Pencey jacket & pants, Balenciaga boots
I have always been so curious that I inevitably hang onto an elusive grade-school moment when a teacher once validated my questioning by saying that it was a sign of intelligence. Every so often I meet someone who shares my wide-eyed inquisitiveness and reinforces the wholesomeness of an unguarded perspective. That someone, who I had the remarkable fortune to cross paths with, is Christina Minasian, the designer behind Pencey.
Though Christina has captured a cascade of professional successes, what’s of primary importance to her is her family’s closeness and the quality with which she spends her free time. Staunchly opposed to life’s low-grade gratifications and the mass mentality’s negative energy, Christina’s sartorial inspirations spring not from typical Anna Wintours but from the unexpected, like A$AP Rocky. Confident and not readily fazed, Lauryn Hill appointed Christina to be her stylist when the legendary singer spotted Christina working at Ralph Lauren in a straightforward yet right-on combo of white jeans, Adidas, and a white eyelet blouse. Had I not been my tenaciously interrogating self, Christina would have never revealed that Hill’s MTV Unplugged album outfit is almost an exact replica of the one that Christina wore when the two first met.
Mia Morretti X Pencey jacket
Christina’s free-flowing, bird’s-eye view has placed her in a prolific amount of unconventional situations. Though her design experience was zero, Christina was offered the job of Pencey’s head designer. But the failure that might’ve occurred due to her absence of traditional clothing design schooling didn’t sap Christina’s resolve: She jumped in head first and produced a powerhouse mix of classicism and hip hop. As for her own personal style, that’s equally potent with white and black sweat suits mingled amongst Balenciaga motorcycle boots and Converse. Indeed, her style is simultaneously elemental and cognizant of the moment. Christina reminds us that you don’t have to overexert yourself to do something right. Really, all that’s required is healthy reflection and the confidence to leap into the unknown.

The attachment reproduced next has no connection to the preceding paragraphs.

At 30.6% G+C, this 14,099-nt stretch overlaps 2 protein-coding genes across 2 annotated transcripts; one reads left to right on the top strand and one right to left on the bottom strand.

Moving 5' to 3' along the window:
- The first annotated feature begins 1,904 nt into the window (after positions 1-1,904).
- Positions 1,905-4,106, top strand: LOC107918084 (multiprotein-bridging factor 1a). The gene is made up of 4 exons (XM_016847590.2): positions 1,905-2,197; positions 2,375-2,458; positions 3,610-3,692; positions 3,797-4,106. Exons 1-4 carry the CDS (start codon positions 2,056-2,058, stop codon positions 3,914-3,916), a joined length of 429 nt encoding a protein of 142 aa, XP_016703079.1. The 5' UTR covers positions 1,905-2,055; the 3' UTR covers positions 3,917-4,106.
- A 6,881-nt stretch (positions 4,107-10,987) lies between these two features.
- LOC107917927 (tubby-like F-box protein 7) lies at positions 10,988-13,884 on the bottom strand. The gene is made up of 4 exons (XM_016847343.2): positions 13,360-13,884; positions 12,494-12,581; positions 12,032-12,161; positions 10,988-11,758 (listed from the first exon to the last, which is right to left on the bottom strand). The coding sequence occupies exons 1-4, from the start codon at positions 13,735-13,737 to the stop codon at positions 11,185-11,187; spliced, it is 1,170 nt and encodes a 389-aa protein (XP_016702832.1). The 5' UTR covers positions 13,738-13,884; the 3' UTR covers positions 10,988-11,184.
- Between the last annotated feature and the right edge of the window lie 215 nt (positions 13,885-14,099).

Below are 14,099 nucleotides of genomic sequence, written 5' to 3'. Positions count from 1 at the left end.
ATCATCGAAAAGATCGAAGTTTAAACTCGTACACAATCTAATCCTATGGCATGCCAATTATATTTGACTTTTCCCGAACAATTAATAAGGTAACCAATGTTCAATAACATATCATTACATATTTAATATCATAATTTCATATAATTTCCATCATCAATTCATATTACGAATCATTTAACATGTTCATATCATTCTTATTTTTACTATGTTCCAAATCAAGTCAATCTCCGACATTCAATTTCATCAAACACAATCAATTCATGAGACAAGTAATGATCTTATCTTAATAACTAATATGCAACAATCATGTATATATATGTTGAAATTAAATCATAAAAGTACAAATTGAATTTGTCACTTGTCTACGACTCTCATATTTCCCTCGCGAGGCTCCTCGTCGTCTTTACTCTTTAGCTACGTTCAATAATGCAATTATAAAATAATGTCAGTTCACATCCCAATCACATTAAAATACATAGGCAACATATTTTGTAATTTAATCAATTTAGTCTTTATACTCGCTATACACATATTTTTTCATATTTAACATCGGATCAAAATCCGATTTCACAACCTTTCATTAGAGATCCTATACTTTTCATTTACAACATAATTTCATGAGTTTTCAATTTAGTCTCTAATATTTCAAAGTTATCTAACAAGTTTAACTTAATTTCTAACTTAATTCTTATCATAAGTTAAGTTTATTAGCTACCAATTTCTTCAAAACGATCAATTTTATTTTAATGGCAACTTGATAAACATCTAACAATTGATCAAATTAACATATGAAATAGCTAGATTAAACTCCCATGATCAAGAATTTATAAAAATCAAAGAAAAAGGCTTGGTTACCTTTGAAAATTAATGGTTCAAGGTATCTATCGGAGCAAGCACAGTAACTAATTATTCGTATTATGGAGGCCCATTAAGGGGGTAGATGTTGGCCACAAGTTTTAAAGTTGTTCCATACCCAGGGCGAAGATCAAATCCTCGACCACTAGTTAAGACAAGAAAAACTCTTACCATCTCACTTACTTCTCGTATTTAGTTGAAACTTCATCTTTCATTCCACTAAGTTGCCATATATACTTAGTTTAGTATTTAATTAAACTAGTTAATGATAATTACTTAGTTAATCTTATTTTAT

Pencey jacket & pants, Converse sneakers
Elisa: Can you talk a bit about where you’re from originally?
Christina: I’m from Chicago and I lived there pretty much my whole life until I went away to school. I have four brothers and sisters. My father’s in the rug business so I always wanted to do something with textiles. I thought I was going to go into the rug business. I always painted and I loved interiors and fabrics, but fashion was always something I just did. I always loved clothes, dressing up, putting together my own outfits, taking things from my mother’s closet.
Elisa: Can you talk about the journey and the evolution that led you to start a line?
Christina: I moved to New York in 2000 and my first job was at Ralph Lauren. I was doing windows and interiors there. After that I started doing some styling because I met Lauryn Hill while working at Ralph Lauren and she hired me to work with her.
Elisa: Which store?
Christina: I worked at all the New York stores, but I met Lauryn at the one on West Broadway. She came in and I was downstairs in the stockroom. I thought, “I love Lauryn Hill. I shouldn’t be down here in the stockroom.” I went upstairs and she was like, “Oh I love your sneakers, your jeans, your shirt. I love how you put everything together! Are you a stylist?” And I was like, “Yeah!”
Elisa: What were you wearing?
Christina: It’s really funny because what I was wearing that day is the same outfit she was wearing on her Unplugged album cover.
Elisa: What were you wearing?
Christina: I was wearing Seven jeans. They’d first come out, I didn’t even know what they were. I had just bought them at Scoop.
Elisa: I had those!